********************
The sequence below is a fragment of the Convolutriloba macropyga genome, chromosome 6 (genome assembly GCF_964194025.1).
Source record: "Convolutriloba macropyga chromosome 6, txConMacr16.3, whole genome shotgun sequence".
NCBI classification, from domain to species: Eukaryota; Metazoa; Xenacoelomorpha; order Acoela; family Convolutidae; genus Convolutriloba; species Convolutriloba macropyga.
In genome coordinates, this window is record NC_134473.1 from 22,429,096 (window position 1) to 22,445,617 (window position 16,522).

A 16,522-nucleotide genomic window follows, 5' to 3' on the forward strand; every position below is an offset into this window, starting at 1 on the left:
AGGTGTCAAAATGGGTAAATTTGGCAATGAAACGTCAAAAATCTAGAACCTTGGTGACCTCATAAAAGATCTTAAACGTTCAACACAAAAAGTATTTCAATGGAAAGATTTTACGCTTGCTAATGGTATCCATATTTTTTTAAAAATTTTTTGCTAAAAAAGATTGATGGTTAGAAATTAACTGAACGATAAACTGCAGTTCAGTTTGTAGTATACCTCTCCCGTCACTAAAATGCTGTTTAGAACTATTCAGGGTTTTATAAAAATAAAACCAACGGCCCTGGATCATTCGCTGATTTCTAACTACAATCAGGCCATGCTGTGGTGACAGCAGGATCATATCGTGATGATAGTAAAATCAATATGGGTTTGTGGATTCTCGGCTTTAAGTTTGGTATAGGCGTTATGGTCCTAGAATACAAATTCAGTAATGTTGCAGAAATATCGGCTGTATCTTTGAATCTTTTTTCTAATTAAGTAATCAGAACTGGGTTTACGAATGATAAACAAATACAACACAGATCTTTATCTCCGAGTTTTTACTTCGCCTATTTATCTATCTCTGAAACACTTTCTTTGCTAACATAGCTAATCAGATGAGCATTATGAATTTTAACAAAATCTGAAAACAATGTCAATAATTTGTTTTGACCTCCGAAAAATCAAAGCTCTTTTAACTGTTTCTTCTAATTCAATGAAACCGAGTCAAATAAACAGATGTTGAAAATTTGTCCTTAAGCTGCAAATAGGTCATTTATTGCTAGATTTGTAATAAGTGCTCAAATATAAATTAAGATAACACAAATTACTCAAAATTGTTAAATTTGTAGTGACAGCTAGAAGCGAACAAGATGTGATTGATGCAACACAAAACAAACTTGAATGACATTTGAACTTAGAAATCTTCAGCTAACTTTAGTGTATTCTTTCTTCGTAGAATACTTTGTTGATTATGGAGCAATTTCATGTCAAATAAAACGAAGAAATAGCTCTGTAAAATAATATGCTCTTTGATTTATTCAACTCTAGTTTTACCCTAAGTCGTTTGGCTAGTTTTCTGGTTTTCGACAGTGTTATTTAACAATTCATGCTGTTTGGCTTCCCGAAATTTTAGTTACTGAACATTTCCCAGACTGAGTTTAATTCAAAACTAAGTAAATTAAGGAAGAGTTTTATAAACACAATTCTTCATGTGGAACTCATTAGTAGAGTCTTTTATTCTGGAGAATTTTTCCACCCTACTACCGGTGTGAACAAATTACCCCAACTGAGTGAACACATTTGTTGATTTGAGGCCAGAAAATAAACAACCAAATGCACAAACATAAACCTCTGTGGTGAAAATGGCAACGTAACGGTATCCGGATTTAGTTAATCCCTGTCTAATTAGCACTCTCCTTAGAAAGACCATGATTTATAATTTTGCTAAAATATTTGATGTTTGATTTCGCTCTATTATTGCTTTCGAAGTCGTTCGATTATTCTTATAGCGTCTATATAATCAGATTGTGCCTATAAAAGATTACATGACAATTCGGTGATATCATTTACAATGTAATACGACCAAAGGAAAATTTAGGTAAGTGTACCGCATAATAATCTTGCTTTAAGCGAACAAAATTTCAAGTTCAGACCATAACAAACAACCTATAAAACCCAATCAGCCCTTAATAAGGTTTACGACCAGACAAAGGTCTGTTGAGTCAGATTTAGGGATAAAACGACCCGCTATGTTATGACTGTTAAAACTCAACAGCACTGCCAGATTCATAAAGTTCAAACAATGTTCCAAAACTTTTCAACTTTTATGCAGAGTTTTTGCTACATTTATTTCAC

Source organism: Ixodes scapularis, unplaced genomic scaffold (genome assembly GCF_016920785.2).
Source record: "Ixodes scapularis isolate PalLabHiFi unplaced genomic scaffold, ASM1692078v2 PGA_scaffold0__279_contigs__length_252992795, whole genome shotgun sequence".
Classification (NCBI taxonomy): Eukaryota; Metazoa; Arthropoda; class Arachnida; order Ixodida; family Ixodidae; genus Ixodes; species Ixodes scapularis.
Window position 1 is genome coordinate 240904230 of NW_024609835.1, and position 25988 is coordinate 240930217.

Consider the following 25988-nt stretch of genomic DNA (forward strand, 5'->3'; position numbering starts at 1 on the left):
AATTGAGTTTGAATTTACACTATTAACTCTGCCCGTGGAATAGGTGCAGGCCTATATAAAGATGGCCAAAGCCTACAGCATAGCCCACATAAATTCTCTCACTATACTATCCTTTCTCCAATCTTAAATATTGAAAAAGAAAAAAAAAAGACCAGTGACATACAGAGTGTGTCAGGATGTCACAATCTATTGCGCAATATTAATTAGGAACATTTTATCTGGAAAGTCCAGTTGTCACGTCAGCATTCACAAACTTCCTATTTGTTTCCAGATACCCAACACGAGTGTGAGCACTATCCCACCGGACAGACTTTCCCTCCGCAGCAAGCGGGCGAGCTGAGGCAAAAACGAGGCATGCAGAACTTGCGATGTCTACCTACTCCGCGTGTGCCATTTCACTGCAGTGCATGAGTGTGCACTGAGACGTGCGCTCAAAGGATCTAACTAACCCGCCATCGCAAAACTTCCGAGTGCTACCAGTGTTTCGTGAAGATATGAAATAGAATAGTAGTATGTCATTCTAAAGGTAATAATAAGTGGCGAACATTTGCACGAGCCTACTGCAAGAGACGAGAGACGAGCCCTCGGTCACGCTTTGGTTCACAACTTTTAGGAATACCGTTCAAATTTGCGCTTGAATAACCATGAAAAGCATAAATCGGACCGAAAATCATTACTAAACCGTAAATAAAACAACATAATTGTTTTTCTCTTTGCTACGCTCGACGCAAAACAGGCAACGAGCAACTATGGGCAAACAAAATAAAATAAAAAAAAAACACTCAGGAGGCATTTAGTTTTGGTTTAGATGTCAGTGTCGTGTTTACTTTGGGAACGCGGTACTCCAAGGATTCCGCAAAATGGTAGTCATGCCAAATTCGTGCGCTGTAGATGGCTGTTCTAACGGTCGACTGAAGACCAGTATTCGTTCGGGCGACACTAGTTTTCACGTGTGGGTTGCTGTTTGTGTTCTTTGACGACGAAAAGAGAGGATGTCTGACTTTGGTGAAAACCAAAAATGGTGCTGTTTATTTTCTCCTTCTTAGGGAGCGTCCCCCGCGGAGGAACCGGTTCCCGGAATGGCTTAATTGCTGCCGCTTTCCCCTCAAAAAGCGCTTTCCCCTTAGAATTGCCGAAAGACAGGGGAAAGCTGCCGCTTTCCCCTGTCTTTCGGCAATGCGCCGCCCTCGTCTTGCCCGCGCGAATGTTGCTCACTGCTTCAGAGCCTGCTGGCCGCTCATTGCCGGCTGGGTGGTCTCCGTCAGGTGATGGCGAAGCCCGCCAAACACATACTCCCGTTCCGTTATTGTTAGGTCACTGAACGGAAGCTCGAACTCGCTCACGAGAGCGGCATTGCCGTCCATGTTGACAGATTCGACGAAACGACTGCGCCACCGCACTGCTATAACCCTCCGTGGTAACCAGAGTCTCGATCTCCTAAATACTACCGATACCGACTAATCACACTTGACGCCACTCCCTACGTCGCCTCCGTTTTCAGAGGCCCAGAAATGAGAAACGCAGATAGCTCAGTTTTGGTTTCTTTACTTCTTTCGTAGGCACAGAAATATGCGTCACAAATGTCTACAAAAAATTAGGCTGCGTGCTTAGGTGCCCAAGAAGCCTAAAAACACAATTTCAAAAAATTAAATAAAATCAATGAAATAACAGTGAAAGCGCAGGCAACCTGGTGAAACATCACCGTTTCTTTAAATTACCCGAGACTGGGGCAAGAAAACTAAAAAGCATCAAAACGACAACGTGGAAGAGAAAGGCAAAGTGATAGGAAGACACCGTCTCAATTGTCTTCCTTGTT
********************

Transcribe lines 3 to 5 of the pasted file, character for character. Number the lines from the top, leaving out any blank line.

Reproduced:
NCBI classification, from domain to species: Eukaryota; Metazoa; Xenacoelomorpha; order Acoela; family Convolutidae; genus Convolutriloba; species Convolutriloba macropyga.
In genome coordinates, this window is record NC_134473.1 from 22,429,096 (window position 1) to 22,445,617 (window position 16,522).

A 16,522-nucleotide genomic window follows, 5' to 3' on the forward strand; every position below is an offset into this window, starting at 1 on the left: